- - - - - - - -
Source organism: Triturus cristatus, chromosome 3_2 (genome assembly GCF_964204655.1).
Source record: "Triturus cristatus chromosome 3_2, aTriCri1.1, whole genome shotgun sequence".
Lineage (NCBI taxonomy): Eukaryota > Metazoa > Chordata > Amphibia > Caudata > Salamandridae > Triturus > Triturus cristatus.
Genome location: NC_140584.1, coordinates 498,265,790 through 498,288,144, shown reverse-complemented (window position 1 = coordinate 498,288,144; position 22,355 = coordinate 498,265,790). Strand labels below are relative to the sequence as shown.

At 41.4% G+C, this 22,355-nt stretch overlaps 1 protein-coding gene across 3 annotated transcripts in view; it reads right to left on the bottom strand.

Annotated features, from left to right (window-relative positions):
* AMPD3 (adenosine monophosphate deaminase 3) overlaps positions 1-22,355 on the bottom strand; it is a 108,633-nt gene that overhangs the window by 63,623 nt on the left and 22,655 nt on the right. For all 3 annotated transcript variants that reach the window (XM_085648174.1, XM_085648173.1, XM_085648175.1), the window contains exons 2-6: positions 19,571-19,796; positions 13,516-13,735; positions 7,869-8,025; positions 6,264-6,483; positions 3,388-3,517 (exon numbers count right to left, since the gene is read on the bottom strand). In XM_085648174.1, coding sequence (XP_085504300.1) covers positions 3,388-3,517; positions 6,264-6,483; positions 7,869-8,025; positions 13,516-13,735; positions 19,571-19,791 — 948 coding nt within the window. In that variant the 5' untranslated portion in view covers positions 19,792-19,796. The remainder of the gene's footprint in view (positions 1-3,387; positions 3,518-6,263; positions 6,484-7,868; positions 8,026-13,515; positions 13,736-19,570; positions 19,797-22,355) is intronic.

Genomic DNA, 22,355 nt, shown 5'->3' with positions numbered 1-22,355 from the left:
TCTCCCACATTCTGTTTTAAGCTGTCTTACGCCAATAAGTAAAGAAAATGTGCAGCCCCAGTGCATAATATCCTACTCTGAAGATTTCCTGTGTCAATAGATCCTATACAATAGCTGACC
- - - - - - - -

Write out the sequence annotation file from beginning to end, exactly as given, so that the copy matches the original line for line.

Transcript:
Source organism: Triturus cristatus, chromosome 3_2 (genome assembly GCF_964204655.1).
Source record: "Triturus cristatus chromosome 3_2, aTriCri1.1, whole genome shotgun sequence".
Lineage (NCBI taxonomy): Eukaryota > Metazoa > Chordata > Amphibia > Caudata > Salamandridae > Triturus > Triturus cristatus.
Genome location: NC_140584.1, coordinates 498,265,790 through 498,288,144, shown reverse-complemented (window position 1 = coordinate 498,288,144; position 22,355 = coordinate 498,265,790). Strand labels below are relative to the sequence as shown.

At 41.4% G+C, this 22,355-nt stretch overlaps 1 protein-coding gene across 3 annotated transcripts in view; it reads right to left on the bottom strand.

Annotated features, from left to right (window-relative positions):
* AMPD3 (adenosine monophosphate deaminase 3) overlaps positions 1-22,355 on the bottom strand; it is a 108,633-nt gene that overhangs the window by 63,623 nt on the left and 22,655 nt on the right. For all 3 annotated transcript variants that reach the window (XM_085648174.1, XM_085648173.1, XM_085648175.1), the window contains exons 2-6: positions 19,571-19,796; positions 13,516-13,735; positions 7,869-8,025; positions 6,264-6,483; positions 3,388-3,517 (exon numbers count right to left, since the gene is read on the bottom strand). In XM_085648174.1, coding sequence (XP_085504300.1) covers positions 3,388-3,517; positions 6,264-6,483; positions 7,869-8,025; positions 13,516-13,735; positions 19,571-19,791 — 948 coding nt within the window. In that variant the 5' untranslated portion in view covers positions 19,792-19,796. The remainder of the gene's footprint in view (positions 1-3,387; positions 3,518-6,263; positions 6,484-7,868; positions 8,026-13,515; positions 13,736-19,570; positions 19,797-22,355) is intronic.

Genomic DNA, 22,355 nt, shown 5'->3' with positions numbered 1-22,355 from the left:
TCTCCCACATTCTGTTTTAAGCTGTCTTACGCCAATAAGTAAAGAAAATGTGCAGCCCCAGTGCATAATATCCTACTCTGAAGATTTCCTGTGTCAATAGATCCTATACAATAGCTGACC